I have successfully caught a few opossums over the years in my live trap.  These are ugly looking critters that also like any kind of pet food left out.  They can also get into any trash can you have.  It is always a startling sight, to open a can to throw out some garbage and see an opossum sitting at the bottom staring up at you.  I once caught one in my live trap just before it was time to leave for one of my sons’ little league games.  I put the trap, opossum and all, in the back of the van and went to the game.  I figured I would find some secluded spot along the way and release it.  But it was still in the van when we reached the game and word got out that I had it.  It stopped the whole game, while all the players ran over to see the varmint.  The coaches weren’t too happy with me, but I have seen a butterfly or helicopter stop a game too, so I didn’t feel too guilty.

Deer are fairly regular visitors to our field and our guest love to watch them.  Fortunately, there is plenty of grass for them in the field and they have never wanted to eat our plants or shrubs.  We watched an entire family of turkeys grow up on the property. We even had a family of fox take up residence under one of cottages for a short while.  But all in all, we love the wild animals of the area, and we let them be.  They are God’s beautiful creatures.

All these animals are native and wild to our surroundings. But there are two other types of animals that have provided us with some tales, adventures, and even entertainment. These are our pets and strays. I’ll deal with them in the next post.

Looking Forward While Looking Back

Looking Forward While Looking Back

I guess most of you know of our big announcement by now.  This year will be our last at Hemlock Inn. Our oldest, Andrew, and his partners will be taking over operations in 2024. There will be some changes of course, but a lot will stay the same.  We’ll be sharing much more about the transition all year.

But interestingly, I find myself looking backward as much as forward as our new season begins.

Lainey’s parents, John and Ella Jo Shell, had been “suggesting” we move to the inn for several years and at the same time “hinting” that they might even sell. They had been innkeepers for 20 years and just wanted to slow down.  I was a banker at the time and Lainey owned a teddy bear/chocolate shop in Hendersonville. We were happy and content, but also kept wondering if we would have regrets if we didn’t move the inn just to “give it a try”.  We also didn’t want to see the inn leave the family. We decided to make a leap of faith and moved in the winter of 1987.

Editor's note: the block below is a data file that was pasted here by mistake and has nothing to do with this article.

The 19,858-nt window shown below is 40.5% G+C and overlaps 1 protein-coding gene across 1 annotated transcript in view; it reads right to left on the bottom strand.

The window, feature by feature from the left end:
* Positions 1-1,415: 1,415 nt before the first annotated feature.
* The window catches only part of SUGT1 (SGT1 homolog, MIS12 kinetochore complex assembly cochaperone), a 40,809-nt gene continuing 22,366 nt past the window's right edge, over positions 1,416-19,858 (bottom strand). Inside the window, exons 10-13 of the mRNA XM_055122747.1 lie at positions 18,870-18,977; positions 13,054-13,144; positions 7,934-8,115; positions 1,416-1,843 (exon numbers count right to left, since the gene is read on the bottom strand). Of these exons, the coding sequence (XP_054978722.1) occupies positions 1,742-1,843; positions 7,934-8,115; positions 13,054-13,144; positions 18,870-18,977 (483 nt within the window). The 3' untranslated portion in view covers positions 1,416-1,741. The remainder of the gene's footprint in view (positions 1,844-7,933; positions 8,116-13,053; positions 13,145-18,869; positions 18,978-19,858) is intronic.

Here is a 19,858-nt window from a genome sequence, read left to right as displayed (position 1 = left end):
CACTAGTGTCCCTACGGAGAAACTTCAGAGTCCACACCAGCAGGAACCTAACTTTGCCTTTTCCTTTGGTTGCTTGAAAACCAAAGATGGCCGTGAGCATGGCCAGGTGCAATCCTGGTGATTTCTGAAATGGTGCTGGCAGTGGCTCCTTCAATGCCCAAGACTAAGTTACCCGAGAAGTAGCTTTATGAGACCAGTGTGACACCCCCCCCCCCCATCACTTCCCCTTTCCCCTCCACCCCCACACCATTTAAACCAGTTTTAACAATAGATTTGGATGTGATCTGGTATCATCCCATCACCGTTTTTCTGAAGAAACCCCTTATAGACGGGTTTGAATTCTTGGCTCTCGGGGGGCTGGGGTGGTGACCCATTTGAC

I came into the family business during our 5th year of marriage.  Andrew was just one year old, and the day we moved, we discovered we were expecting our second child, Steven.   Lainey was excited about being a fulltime mom.  I must admit that I was a bit apprehensive about the move. I had no experience in innkeeping and I quickly discovered that life was about to change in a big way. 

I considered myself a competent and somewhat intelligent person, but I quickly discovered I didn’t know what I was doing.  The plan was for me to follow John around and slowly learn all the nuances of the inn.  That worked for a while, until the unexpected happened.  Lainey’s mom, Ella Jo, was diagnosed with cancer. At the time, treatment was unavailable in our small rural mountainous counties.  Her treatments, almost daily, would be done in Asheville, an hour away.  For John, his priorities changed.  He would not be able to train his son-in-law, his attention understandingly turned to caring for his wife, Ella Jo.  I soon began to really understand what being an innkeeper entailed. 

The big concerns were obvious.  Meals must remain delicious and plentiful.  Guest rooms needed to be cleaned and ready daily. We must keep good staff and that requires daily involvement.  But I also quicky discovered that details matter. If the small things are done right, the better things run.  And there were a lot of small little things.  

I haven’t even mentioned the most important aspect, and the one that would be surprisingly uncomfortable for me…..simple Hospitality. This is the quality where John and Ella Jo and Lainey excelled.  Defined as “the friendly and generous reception and entertainment of guests, visitors, or even strangers”, it was not one of my stronger attributes.  Truth is I was a bit quiet and even shy. And the guests noticed.  One very regular guest once told me later that she wasn’t sure “…I was going to make it”.  Another exasperated guest fumed when I failed to take care of something in his room, “I don’t know how you have kept your job”.